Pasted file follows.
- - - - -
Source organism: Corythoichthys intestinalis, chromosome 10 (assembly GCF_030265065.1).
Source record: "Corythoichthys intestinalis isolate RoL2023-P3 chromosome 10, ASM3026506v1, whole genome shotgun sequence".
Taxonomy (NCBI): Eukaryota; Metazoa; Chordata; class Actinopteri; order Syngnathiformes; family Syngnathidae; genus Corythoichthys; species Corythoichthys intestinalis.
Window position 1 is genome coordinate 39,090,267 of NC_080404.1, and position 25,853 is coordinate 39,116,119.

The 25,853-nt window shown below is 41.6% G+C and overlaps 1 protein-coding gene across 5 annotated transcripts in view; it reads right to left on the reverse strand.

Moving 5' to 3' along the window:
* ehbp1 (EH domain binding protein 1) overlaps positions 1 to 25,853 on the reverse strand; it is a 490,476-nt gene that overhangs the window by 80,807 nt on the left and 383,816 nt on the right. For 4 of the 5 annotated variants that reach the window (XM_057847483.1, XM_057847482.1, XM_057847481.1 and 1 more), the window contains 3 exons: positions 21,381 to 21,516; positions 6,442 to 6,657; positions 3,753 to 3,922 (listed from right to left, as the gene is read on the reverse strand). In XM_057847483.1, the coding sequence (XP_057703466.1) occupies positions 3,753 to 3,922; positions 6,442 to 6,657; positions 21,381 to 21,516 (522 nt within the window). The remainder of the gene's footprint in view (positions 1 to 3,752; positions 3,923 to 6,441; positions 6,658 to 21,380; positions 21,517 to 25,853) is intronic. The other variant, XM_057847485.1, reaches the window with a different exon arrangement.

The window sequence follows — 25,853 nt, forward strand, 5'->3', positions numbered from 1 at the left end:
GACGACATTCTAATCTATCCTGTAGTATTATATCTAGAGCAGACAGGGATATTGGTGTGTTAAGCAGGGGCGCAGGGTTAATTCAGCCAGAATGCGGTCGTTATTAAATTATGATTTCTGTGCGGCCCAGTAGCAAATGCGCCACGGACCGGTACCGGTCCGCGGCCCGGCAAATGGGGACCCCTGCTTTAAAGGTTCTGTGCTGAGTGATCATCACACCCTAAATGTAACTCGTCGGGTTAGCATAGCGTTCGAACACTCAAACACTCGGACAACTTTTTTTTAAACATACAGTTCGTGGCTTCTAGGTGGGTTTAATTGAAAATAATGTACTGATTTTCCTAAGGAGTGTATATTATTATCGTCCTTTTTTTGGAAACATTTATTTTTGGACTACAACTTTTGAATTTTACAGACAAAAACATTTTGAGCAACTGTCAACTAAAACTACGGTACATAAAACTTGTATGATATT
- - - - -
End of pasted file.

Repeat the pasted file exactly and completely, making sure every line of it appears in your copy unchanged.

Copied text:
Source organism: Corythoichthys intestinalis, chromosome 10 (assembly GCF_030265065.1).
Source record: "Corythoichthys intestinalis isolate RoL2023-P3 chromosome 10, ASM3026506v1, whole genome shotgun sequence".
Taxonomy (NCBI): Eukaryota; Metazoa; Chordata; class Actinopteri; order Syngnathiformes; family Syngnathidae; genus Corythoichthys; species Corythoichthys intestinalis.
Window position 1 is genome coordinate 39,090,267 of NC_080404.1, and position 25,853 is coordinate 39,116,119.

The 25,853-nt window shown below is 41.6% G+C and overlaps 1 protein-coding gene across 5 annotated transcripts in view; it reads right to left on the reverse strand.

Moving 5' to 3' along the window:
* ehbp1 (EH domain binding protein 1) overlaps positions 1 to 25,853 on the reverse strand; it is a 490,476-nt gene that overhangs the window by 80,807 nt on the left and 383,816 nt on the right. For 4 of the 5 annotated variants that reach the window (XM_057847483.1, XM_057847482.1, XM_057847481.1 and 1 more), the window contains 3 exons: positions 21,381 to 21,516; positions 6,442 to 6,657; positions 3,753 to 3,922 (listed from right to left, as the gene is read on the reverse strand). In XM_057847483.1, the coding sequence (XP_057703466.1) occupies positions 3,753 to 3,922; positions 6,442 to 6,657; positions 21,381 to 21,516 (522 nt within the window). The remainder of the gene's footprint in view (positions 1 to 3,752; positions 3,923 to 6,441; positions 6,658 to 21,380; positions 21,517 to 25,853) is intronic. The other variant, XM_057847485.1, reaches the window with a different exon arrangement.

The window sequence follows — 25,853 nt, forward strand, 5'->3', positions numbered from 1 at the left end:
GACGACATTCTAATCTATCCTGTAGTATTATATCTAGAGCAGACAGGGATATTGGTGTGTTAAGCAGGGGCGCAGGGTTAATTCAGCCAGAATGCGGTCGTTATTAAATTATGATTTCTGTGCGGCCCAGTAGCAAATGCGCCACGGACCGGTACCGGTCCGCGGCCCGGCAAATGGGGACCCCTGCTTTAAAGGTTCTGTGCTGAGTGATCATCACACCCTAAATGTAACTCGTCGGGTTAGCATAGCGTTCGAACACTCAAACACTCGGACAACTTTTTTTTAAACATACAGTTCGTGGCTTCTAGGTGGGTTTAATTGAAAATAATGTACTGATTTTCCTAAGGAGTGTATATTATTATCGTCCTTTTTTTGGAAACATTTATTTTTGGACTACAACTTTTGAATTTTACAGACAAAAACATTTTGAGCAACTGTCAACTAAAACTACGGTACATAAAACTTGTATGATATT